Wednesday, 21 October 2015

Adel s'emmele by Salim Aissa - Book Review

Adel s'emmêle [Adel gets entangled] is Algerian novelist Salim Aissa’s second detective novel. It was published in 1988 by ENAL editions. His first was Mimouna, published the year before in 1987. I've found no information about who Salim Aissa is, and found no other books published by him after these two, and what a shame that is. Adel s'emmele is one of the best Algerian detective novels of the 80s I've read. By that I mean it is (finally) a detective story written for adults, it doesn't have the (excruciating) excess of wisecracks, no adjectival abusem its narrative is tight and flows (great editing for once). And crime is not glazed over.

Adel is a bullheaded police inspector who works in Algiers, a chaotic capital in which crime abounds. There, further injustice is created daily by a lethargic public system in which all involved are corrupted. In an environment that is becoming increasingly aggressive and violent, Adel and his colleagues, Chelli a woman inspector, and Dahmane the trainee, are doing their best to remain sane and focused, so as to solve crimes. Not for their personal glory or for promotion but out of a genuine concern for the victims.

After being scolded by tough but fair Superintendent Naamane, Adel is given a strange case. A young girl, Amal Ghanem, has been found dead in her studio. Her neighbour on the floor below had smelt a gas leak and the fire brigade was called. When they realised Amal's flat was the source, firemen smashed in the kitchen-windows and came in. They cut off the gas, enter the flat and find Amal, dead by asphyxia, lying on her bed completely dressed with her shoes on. When Adel and Chelli are called on the scene, they sense something's not quite right. They search the flat and find a tape on which Amal states she’s decided to commit suicide. They also find her diary in which she records her thoughts in cryptic form. It is the scribble "Villa, mariage, poor Dounia, P7, C3, HG" in this diary that catches Adel's attention, and makes him decide against submitting a suicide report. Instead he embarks on a murder investigation.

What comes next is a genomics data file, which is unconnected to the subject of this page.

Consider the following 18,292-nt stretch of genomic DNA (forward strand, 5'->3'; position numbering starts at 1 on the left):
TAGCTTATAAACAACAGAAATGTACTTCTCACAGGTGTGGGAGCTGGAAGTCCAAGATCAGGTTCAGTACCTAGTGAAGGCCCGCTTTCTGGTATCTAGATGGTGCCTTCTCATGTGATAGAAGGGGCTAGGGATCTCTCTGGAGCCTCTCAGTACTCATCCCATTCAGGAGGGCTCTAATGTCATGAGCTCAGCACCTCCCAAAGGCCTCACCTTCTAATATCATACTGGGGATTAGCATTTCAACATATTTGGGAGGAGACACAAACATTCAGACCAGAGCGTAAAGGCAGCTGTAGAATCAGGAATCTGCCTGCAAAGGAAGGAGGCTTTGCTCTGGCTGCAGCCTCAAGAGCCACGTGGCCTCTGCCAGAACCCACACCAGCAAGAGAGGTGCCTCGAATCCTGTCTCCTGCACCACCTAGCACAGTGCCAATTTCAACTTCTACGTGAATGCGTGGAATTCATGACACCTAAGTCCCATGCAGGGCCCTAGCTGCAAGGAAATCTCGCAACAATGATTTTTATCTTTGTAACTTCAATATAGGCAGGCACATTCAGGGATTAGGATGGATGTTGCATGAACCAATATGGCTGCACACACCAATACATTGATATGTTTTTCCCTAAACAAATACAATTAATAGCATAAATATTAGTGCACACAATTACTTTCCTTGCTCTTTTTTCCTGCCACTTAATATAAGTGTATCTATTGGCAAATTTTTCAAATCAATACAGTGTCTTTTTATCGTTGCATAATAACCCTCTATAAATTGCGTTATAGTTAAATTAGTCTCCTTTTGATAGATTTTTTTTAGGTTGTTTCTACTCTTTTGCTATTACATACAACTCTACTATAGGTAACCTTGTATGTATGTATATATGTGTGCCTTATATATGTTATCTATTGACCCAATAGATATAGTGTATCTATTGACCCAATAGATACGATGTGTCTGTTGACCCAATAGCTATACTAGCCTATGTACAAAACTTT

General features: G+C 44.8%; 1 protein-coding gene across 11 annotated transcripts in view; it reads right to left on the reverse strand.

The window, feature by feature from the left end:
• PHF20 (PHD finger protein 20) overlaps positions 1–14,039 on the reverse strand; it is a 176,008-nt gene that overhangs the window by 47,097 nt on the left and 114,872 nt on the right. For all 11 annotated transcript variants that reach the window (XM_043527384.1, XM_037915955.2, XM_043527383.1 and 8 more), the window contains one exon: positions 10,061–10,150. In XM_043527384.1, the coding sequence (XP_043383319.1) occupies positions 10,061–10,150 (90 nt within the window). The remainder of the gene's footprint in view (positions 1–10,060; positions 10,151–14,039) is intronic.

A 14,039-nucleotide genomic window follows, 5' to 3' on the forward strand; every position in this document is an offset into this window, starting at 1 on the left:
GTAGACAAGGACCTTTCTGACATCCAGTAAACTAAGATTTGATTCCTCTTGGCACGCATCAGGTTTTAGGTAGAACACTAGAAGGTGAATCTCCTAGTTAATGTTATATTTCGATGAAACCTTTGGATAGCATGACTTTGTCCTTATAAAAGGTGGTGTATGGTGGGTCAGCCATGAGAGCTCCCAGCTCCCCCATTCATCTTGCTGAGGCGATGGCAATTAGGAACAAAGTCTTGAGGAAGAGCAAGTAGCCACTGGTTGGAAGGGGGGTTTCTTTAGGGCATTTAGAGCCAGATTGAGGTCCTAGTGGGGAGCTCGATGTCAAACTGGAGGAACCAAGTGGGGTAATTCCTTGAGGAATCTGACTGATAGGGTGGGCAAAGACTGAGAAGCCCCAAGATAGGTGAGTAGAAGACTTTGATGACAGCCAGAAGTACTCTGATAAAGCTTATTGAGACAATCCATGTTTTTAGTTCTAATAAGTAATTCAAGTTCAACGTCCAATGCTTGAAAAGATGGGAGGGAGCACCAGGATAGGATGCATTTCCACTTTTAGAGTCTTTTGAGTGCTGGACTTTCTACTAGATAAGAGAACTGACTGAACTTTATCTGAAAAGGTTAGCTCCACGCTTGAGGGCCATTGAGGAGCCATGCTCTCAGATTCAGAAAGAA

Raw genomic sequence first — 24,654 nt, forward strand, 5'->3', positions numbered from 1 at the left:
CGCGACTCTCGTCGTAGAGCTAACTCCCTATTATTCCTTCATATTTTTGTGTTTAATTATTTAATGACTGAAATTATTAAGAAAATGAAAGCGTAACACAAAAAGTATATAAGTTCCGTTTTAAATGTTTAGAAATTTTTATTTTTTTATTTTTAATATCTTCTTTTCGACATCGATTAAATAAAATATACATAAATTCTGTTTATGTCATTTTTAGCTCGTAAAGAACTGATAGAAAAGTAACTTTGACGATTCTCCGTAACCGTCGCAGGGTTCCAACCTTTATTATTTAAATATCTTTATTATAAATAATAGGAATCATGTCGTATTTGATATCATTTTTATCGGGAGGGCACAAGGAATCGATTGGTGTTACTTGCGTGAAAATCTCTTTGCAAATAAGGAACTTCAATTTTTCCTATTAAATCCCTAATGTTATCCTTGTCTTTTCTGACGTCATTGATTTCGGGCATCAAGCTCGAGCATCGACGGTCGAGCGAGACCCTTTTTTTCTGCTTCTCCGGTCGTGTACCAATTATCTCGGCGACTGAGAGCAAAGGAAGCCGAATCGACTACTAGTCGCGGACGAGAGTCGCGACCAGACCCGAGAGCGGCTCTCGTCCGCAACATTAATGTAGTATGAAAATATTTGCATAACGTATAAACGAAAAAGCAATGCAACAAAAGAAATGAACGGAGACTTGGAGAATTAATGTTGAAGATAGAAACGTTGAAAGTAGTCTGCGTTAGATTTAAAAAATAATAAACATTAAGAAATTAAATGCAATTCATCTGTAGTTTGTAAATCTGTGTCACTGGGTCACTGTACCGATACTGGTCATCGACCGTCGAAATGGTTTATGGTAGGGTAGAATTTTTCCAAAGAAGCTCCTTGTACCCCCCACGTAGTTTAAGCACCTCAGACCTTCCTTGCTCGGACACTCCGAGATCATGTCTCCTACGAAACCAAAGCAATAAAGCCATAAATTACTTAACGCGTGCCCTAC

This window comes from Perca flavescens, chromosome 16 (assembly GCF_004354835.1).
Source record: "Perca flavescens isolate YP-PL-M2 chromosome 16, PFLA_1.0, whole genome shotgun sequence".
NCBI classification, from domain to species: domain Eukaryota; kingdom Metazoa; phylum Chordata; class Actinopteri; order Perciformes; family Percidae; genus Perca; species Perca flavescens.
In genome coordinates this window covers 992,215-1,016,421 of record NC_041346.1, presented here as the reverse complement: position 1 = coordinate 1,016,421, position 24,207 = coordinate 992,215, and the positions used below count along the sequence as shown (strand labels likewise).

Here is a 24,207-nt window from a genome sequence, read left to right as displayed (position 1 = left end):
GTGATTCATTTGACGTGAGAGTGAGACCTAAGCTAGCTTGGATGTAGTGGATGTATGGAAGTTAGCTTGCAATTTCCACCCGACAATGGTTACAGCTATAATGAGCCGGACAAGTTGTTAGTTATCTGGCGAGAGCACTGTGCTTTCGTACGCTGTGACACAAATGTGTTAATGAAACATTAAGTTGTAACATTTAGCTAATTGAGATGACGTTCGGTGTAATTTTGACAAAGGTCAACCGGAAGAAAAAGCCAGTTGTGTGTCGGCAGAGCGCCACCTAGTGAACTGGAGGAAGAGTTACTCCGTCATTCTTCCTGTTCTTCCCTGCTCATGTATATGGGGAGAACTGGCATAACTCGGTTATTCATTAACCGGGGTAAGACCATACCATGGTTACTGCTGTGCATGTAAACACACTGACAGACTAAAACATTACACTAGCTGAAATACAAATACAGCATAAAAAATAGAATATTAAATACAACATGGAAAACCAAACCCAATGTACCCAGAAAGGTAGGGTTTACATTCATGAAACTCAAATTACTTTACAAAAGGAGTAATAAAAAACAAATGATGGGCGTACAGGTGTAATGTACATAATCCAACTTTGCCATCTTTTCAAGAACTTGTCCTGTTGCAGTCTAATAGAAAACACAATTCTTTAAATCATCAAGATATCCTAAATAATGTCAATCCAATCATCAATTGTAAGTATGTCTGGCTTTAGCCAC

Amal was born in France of Algerian parents, and decided to come and live in Algeria to work in the music industry. Since her arrival, she had settled well, and worked in a small music studio owned by Boudri, a very wealthy Algerian business man, a former hero of Algeria's war of independence, who now mostly lives in France.

Boudri's character troubles Adel who can't quite pinpoint why. Boudri's secretary, Faiza has worked for him for five years but her blatant aversion for the man makes Adel suspect he's onto something a lot darker than a mere single murder.  

In this crime novel, Salim Aissa pictures Algiers in the 80s. He speaks about a complex reality full of dynamite situations and their dire consequences such as the growth of poverty in the city during that period, prostitution rings and a sex trade that increasingly targetted young girls and trapped them into its net by entrapment and rape, Algeria's colonial past and all its fake war heroes, the transit-roads of hard-drugs via Algeria’s borders (during the former Paris-Dakar), forms of resistance in a system entirely gangrened and collapsing, sexual harassment against women, and a kind of street machismo becoming generalised and slowly changing from abnormal to normal and acceptable behaviour.

There are many women in Aissa's novel, and he portrays Algerian women, young and old, with a sensitive and compassionate pen, they are never weak. And fight back.

An altogether enjoyable detective novel.

If this novel were a movie, it would be a cousin to Omar Gatlato, Merzak Allouache’s awesome (and traumatising) film.

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